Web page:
Playing statistics from spring training games don’t mean a whole lot when gauging player performances; however, they definitely mean a great deal when determining whether or not a player deserves to stay with the team.  MLB teams continue to make shifts in their lineups this spring training, testing players at different positions and deciding that some simply aren’t ready for the major leagues.

Spring Training Roundup: Brewers & Astros

Orlando Arcia could have potentially been on the chopping block for the Milwaukee Brewers.  The shortstop hit .236 in 2018 and dropped to .223 last year.  However, the Brewers just brought in another shortstop, Luis Urias previously with the San Diego Padres, and this may have been the incentive Arcia needed to improve his game.  This spring training, he’s hitting .280 wit five homeruns and 11 RBI so far, putting him in a first-place tie with the most spring training homers.  If he keeps that up, he won’t have to feel threatened by Urias.

Today was a depressing day for a number of baseball players as they were handed their walking papers.  Among these are six from the Houston Astros camp, all of whom are headed to minor league camp.  Pitchers Brandon Bielak, Andre Scrubb and Ralph Garza are joined by catcher Lorenzo Quintana, infielder Osvaldo Duarte and outfielder Stephen Wrenn as they pack up their gear, leaving the Astros to work out the remainder of the 42 players still alive.

What About The Rays and Jays?

The Tampa Bay Rays are busy making last-minute adjustment and figuring out if they can count on some of the players expected to make a difference.  Blake Snell has a question mark hanging over him, but should ultimately find his rhythm.  He’s been playing through elbow soreness and walking four out of five batters this past Monday against the Toronto Blue Jays probably didn’t go over well.   Still, he’s not realistically facing the exit door and could ultimately share the Rays spotlight with Austin Meadows and Randy Arozarena, both of whom have turned up the heat in spring training.  Unfortunately for Arozarena, though, the outfielder might be forced to spend some time in the minors because of the team’s outfield lineup.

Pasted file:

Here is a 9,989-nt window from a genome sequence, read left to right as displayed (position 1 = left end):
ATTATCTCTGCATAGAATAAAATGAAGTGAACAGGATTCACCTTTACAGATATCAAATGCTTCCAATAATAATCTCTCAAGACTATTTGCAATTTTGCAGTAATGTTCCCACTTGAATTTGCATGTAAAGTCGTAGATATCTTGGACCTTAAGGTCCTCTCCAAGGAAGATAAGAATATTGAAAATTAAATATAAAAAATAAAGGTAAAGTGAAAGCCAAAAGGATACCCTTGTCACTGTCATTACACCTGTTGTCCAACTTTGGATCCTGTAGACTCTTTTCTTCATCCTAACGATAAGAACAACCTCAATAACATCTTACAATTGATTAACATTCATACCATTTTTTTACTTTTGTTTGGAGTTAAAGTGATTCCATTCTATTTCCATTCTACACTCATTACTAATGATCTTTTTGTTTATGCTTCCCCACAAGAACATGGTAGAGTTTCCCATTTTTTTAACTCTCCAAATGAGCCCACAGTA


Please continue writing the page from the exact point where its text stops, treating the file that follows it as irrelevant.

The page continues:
The Blue Jays won that game against the Rays, and the reason is clear.  Hyun-Jin Ryu was on the mound and gave just over four shutout innings, including four strikeouts.  Add that to the grand slam by Danny Jansen and Toronto is starting to show signs of major strength.  It’s only spring training and Jansen already has three homeruns and three stolen bases.  He’s not holding anything back.

The Kansas City Royals have now dropped 12 candidates after determining that they weren’t quite ready for a permanent spot on the team.  Three players – Foster Griffin, outfielder Nick Heath and catcher Meibrys Viloria – are off to Triple-A ball and one, Jeison Guzmán, is going to A-Advanced.  Heading to minor league camp are Ofreidy Gómez, Arnaldo Hernandez and Jake Kalish, catchers MJ Melendez and Sebastian Rivero and infielders Gabriel Cancel, Kevin Merrell and Emmanuel Rivera.  There are still 50 players in the Royals camp, of which 16 are non-roster invitees.

David Wright has a sweet new job with the New York Mets.  After retiring from baseball, and the team, he isn’t quite ready to walk away and has been showing up at spring training to help get players into shape.  Spending a week with the team, he gets to maintain his finger on the pulse of the team, but enjoys enough flexibility that he can walk away at any time – something he could never do during the 14 years he played for the team.

Tomorrow sees the start of a new rule in MLB.  The three-batter rule is being implemented for pitchers as a way to keep coaches from making multiple changes on the mound, and it will make its debut in Cactus and Grapefruit League games to prepare for its use in the regular season.  Instead of coaches being able to switch out pitchers at will, all pitchers will now have to throw to three batters, unless they can get out of the inning first.  This might help keep the games running smoothly, but it’s doubtful that it will have any major impact on the fan experience.